• Little progress was made before President Iván Duque (2018-2022) put the emphasis back onto classic supply reduction. (The Constitutional Court would not allow the resumption of aerial spraying for environmental and health reasons, but ground-based operations increased.) The United States continued to demand increased eradication of coca, while continuing to reinforce police and military bases and cooperating in narco arrests.
  • Petro argues that peace in Colombia should start with the reform of these policies. (Colombia has suffered a conflict with 9 million victims.) He has proposed a permanent end to aerial spraying and an emphasis on crop substitution in coca-producing communities; expanded interdiction in the air, at sea, and on rivers; and greater efforts to bring all illegal armed groups, including narco-traffickers, into the national judicial system with assurances that they will not be extradited if they cooperate, compensate victims, and do not repeat their crimes.

Six Colombian think tanks (including the one I cofounded) have given the President recommendations on how to implement his priorities. The recommendations stress the need for internal Colombian reforms, most of which can be made without the permission of the United States. Important ones include ending the excessive use of criminal law in non-violent drug cases; suspending the use of force against communities in coca-producing areas; implementing the Peace Accord (including promised investments to fund alternative crops); permitting a regulated cannabis market; and opening markets of food products, with appropriate protection for users, derived from coca leaf.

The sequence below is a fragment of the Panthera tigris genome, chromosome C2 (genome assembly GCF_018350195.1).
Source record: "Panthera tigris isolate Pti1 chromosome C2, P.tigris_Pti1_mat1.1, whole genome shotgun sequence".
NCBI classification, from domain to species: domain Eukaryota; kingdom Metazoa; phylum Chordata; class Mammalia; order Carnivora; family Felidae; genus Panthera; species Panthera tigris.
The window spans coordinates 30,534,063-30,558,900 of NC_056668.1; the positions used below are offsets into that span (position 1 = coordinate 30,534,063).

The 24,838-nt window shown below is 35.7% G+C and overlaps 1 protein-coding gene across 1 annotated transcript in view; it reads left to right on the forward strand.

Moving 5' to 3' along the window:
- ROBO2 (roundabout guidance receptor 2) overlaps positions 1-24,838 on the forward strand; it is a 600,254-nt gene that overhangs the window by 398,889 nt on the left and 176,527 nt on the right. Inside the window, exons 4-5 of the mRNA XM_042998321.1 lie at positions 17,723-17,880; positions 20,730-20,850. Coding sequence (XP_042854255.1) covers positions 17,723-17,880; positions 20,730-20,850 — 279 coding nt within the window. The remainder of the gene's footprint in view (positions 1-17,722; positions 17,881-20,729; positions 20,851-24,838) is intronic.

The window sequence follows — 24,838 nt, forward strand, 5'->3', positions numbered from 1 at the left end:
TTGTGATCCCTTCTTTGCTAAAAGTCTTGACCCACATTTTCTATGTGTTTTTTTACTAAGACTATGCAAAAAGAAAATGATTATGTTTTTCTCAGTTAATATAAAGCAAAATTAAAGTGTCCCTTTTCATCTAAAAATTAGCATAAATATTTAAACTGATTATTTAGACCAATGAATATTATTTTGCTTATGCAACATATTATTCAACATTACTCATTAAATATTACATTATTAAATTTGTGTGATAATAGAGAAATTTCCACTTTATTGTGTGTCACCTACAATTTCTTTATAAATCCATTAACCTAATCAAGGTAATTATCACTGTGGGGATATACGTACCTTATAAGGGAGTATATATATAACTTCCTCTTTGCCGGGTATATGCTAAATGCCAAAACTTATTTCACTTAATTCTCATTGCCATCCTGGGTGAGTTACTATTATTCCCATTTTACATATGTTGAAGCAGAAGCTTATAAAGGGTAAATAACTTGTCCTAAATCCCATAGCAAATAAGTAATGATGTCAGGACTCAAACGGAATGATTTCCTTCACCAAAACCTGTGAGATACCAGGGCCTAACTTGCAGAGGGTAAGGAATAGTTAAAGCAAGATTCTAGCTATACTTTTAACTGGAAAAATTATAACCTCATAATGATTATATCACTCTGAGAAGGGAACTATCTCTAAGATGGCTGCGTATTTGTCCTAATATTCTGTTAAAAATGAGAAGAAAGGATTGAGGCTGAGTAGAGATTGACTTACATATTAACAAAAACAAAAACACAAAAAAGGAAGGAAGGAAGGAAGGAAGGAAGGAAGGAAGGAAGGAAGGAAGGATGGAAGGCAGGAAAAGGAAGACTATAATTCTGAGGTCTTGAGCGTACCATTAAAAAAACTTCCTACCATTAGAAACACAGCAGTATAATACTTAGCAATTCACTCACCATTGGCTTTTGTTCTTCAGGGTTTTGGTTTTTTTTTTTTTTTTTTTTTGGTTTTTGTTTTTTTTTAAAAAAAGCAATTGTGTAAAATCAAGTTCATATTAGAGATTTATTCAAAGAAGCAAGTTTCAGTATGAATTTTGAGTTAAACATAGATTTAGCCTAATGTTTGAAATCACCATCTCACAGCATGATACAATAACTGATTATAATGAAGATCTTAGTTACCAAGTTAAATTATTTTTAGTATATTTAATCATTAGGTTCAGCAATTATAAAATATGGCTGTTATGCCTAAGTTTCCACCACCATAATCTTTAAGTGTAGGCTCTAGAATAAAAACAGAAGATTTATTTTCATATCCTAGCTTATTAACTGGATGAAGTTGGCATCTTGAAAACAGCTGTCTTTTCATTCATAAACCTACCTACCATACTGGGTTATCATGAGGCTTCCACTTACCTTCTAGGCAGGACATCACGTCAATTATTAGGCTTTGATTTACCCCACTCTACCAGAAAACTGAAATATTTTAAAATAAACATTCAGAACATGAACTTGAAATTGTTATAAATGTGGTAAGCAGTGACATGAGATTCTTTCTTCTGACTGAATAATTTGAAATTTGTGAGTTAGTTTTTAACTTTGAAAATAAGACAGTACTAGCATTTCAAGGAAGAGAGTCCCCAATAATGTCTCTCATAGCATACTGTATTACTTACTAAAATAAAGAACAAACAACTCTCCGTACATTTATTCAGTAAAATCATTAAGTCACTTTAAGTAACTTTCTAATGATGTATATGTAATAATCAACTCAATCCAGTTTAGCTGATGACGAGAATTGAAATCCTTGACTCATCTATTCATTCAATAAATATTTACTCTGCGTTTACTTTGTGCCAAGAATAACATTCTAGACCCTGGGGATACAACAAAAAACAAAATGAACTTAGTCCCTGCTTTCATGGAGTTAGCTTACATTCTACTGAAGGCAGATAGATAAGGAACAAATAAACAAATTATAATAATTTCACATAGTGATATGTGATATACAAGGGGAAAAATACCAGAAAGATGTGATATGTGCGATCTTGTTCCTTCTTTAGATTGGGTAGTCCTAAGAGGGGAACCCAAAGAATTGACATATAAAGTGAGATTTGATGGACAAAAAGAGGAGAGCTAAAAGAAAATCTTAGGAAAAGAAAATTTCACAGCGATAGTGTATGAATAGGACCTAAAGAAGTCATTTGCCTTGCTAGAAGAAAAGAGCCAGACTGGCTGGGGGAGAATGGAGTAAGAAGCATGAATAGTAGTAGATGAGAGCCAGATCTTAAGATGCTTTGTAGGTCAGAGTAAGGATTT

Despite his progressive international discourse on the need to end the war on drugs, Petro’s opponents say that his proposals would make Colombia a narco-state, and peasant organizations are concerned that land eradication by the military and police forces will continue. The State Department’s top drug official initially said publicly that he saw “a problem” in Petro’s proposals, but Secretary of State Blinken at a press conference with Petro on Monday said he “strongly supports the holistic approach that President Petro’s administration is taking,” and that the two administrations are “largely in sync” on drugs policy. They did not publicly address the thorny issue of extradition.